6.1 Backface Culling
The idea of backface culling is simple: if a polygon is a backface
(it's not facing the camera), there's no need to draw it. This can be checked
by finding the z value of its normal and by examining its sign. This won't
work if the faces haven't been defined right, so be careful (for example
3D Studio creates the correct type of faces; the vertices are in counterclockwise
order). Here's a pseudobackfaceculler:

function backface(x1, y1, x2, y2, x3, y3)

dx1 = x3  x1

dy1 = y3  y1

dx2 = x3  x2

dy2 = y3  y2

; find the z value of the cross product

if ( ( dx1*(dy2dy1)(dx2dx1)*dy1 ) > 0 )

else

endf
6.2 View Cone
View cone means the conical area that can be seen by looking at
some direction. Here's a picture of a view cone:
(C = camera point, P = projection plane. The camera point is actually the
watcher's eye, and the projection plane is the computer screen.) So there
are five planes against which we must clip (or six planes if we want to
use a back plane in a defined maximum range when using fog or light attenuation
for example). If a polygon is not inside the cone, we can drop it out the
calculations and save a great amount of processing time. If it's partly
inside, we clip it against the cone and draw only the part which is inside.
The more elegant (and faster) form of view cone uses 3D clipping to clip
this kind of polygons but I recommend using graphical clipping in the polygon
routine at first; it's far more straightforward to implement and it works,
too (ok there's a problem with the z thing).
The thing is done by comparing the 2Dx, 2Dy, and z coordinates to the
screen edges and by acting accordingly. Applying to the z coordinate, we
don't draw the polygon if any of its vertices' z is less than zero;
we can't draw or interpolate right a polygon like that. If your scene bugs
with this, please read the following chapter. Pseudo:

if

(

and

SOME vertex.x at the range 0..MAX_X

and

SOME vertex.y at the range 0..MAX_Y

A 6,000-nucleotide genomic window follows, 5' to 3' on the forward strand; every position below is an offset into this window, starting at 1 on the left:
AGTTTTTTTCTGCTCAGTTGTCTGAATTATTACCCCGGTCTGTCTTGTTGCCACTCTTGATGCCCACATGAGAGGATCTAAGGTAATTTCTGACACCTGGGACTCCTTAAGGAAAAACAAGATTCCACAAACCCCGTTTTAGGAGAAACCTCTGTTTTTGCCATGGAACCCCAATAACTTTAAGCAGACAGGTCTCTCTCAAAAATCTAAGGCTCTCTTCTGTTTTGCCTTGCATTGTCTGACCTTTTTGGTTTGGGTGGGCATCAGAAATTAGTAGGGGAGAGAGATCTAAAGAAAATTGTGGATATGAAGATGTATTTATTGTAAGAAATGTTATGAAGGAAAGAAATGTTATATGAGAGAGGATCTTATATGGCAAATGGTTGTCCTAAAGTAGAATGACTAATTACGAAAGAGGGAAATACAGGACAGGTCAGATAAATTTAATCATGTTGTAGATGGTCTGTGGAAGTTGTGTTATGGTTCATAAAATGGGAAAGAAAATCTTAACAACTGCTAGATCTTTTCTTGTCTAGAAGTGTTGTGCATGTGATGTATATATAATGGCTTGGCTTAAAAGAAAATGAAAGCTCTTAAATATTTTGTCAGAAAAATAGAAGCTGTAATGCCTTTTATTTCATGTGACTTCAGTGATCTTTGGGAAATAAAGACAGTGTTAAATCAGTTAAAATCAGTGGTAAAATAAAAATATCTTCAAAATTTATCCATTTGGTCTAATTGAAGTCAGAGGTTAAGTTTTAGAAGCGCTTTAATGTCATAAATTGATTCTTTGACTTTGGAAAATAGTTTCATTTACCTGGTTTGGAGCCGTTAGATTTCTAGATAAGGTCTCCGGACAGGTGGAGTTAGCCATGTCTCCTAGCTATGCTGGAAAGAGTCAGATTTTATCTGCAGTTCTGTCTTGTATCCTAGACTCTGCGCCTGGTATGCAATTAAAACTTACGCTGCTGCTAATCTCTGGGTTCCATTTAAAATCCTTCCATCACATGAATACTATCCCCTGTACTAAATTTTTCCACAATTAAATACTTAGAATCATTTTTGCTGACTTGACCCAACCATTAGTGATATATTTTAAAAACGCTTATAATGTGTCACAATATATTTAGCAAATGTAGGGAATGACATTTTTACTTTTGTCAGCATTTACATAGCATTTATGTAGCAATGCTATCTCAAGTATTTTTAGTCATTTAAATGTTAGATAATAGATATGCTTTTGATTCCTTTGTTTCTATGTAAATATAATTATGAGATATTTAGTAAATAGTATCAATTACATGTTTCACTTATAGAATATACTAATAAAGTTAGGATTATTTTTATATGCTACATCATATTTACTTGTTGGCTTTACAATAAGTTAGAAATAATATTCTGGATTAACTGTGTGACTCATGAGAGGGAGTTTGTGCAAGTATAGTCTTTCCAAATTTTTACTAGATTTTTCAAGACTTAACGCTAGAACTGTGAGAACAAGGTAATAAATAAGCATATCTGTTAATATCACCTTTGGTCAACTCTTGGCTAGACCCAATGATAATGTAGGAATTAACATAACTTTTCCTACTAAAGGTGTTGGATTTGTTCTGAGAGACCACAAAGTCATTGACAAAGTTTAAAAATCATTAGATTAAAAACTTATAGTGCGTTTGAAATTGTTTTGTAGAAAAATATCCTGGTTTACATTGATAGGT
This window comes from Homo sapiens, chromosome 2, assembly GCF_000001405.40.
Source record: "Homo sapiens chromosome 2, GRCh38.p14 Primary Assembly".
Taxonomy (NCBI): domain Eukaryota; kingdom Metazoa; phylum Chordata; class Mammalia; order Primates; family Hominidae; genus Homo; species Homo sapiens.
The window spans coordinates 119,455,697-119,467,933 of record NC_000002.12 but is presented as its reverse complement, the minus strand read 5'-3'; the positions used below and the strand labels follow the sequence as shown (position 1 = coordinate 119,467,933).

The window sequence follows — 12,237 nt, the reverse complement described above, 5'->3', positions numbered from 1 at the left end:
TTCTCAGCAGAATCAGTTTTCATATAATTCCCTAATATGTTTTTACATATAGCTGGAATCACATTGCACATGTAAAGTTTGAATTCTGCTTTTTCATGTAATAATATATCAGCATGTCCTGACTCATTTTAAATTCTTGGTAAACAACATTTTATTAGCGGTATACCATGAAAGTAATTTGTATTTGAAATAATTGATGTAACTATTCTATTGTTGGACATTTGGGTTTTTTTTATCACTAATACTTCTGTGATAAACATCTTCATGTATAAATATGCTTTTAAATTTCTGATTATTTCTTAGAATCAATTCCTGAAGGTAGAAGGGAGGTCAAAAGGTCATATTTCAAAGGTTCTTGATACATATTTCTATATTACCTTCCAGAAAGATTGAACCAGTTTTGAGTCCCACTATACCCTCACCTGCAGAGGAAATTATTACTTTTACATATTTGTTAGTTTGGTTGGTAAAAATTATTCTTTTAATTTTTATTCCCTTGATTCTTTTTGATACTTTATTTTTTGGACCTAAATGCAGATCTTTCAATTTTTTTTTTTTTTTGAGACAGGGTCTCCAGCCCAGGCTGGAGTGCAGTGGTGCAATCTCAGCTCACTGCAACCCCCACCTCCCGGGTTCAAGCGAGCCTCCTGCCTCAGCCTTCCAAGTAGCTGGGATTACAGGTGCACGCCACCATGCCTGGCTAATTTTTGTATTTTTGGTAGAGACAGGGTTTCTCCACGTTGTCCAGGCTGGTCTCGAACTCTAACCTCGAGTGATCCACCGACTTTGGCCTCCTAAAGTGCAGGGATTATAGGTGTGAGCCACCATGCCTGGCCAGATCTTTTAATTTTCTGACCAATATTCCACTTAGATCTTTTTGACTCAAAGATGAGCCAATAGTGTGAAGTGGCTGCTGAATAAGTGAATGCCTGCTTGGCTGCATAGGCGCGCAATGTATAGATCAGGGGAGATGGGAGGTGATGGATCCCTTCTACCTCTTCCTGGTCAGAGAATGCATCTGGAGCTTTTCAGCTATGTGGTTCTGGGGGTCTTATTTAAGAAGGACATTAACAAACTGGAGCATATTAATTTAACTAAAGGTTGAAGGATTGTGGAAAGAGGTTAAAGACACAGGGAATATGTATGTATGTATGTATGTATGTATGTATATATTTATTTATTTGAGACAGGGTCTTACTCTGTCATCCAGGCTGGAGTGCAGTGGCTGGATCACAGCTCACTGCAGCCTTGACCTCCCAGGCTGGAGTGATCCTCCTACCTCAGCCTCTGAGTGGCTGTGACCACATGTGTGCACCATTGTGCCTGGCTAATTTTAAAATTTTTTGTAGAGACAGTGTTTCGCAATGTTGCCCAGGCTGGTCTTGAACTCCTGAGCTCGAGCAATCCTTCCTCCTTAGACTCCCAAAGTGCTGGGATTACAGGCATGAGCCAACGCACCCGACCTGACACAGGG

)

draw.
6.2.1 3D clipping
This is a bit trickier thing to implement. It's best if you're using nsided
polygons; a clipped triangle might become a quadrangle, and if you were
using only triangles, you should create two triangles out of it. No good.
Anyway, some pseudo to clip the z's (really not the one and only way to
do the thing, try your own ways!):

; check the z's

every_z_out=true

every_z_in=true

for a=0 > vertices_in_poly1

if z[a]>1 ; or zero if this doesn't work with you

else

if (not every_z_out) and (not every_z_in)

perform 2d transformations

...

if every_z_in

draw_using_graphical_clipping.
That's the main idea. Clipping can be performed by using the parametric
equation of a line (((x0,y0,z0) = vertex 1 etc):

x = x0 + t*(x1x0)

y = y0 + t*(y1y0)

z = z0 + t*(z1z0)
Zclip: we define z=0.5 and calculate t:

z0 + t*(z1z0) = 0.5

t = (0.5z0) / (z1z0)
This is placed into the equations of x and y:

x = x0 + (x1x0)*(0.5z0)/(z0z1)

y = y0 + (y1y0)*(0.5z0)/(z0z1)

z = 1
And these are the new coordinates of the vertex!
6.3 Portals
Portals are very simple and easy to understand and implement (at
least the most primitive versions :) Using them, we can eliminate 7080%
of polys from our calculations and do it even before rotating anything
(another story)!
Portals require the whole scene to consist of rooms. Each room
has not only its own polygons but also invisible portal polygons
in the holes (doors, windows, ...) through which one can see into another
rooms. Portal polygons are handled just like any normal polygon. The difference
between normal and portal polygons is that when a portal polygon should
be drawn, we just move into the room it's pointing if it's seen. We continue
like this until we're satisfied with the result. It's worth noticing that
portal polygons which are too far away needen't to be handled either. Another
point is that polygons in the next rooms can only be seen though the portal
polygons of the preceding rooms.
There are many ways to implement portals. Some like the rooms consist
of convex polygons and all polygons to be clipped against the portal polygons
(SLOW!). There are numerous other ways, too, just find the best one for
your purposes!
An interesting thing is that we can eliminate most rooms just by backfaceculling
the portal polygons; if the portal is a backface, the room it's pointing
can't be seen!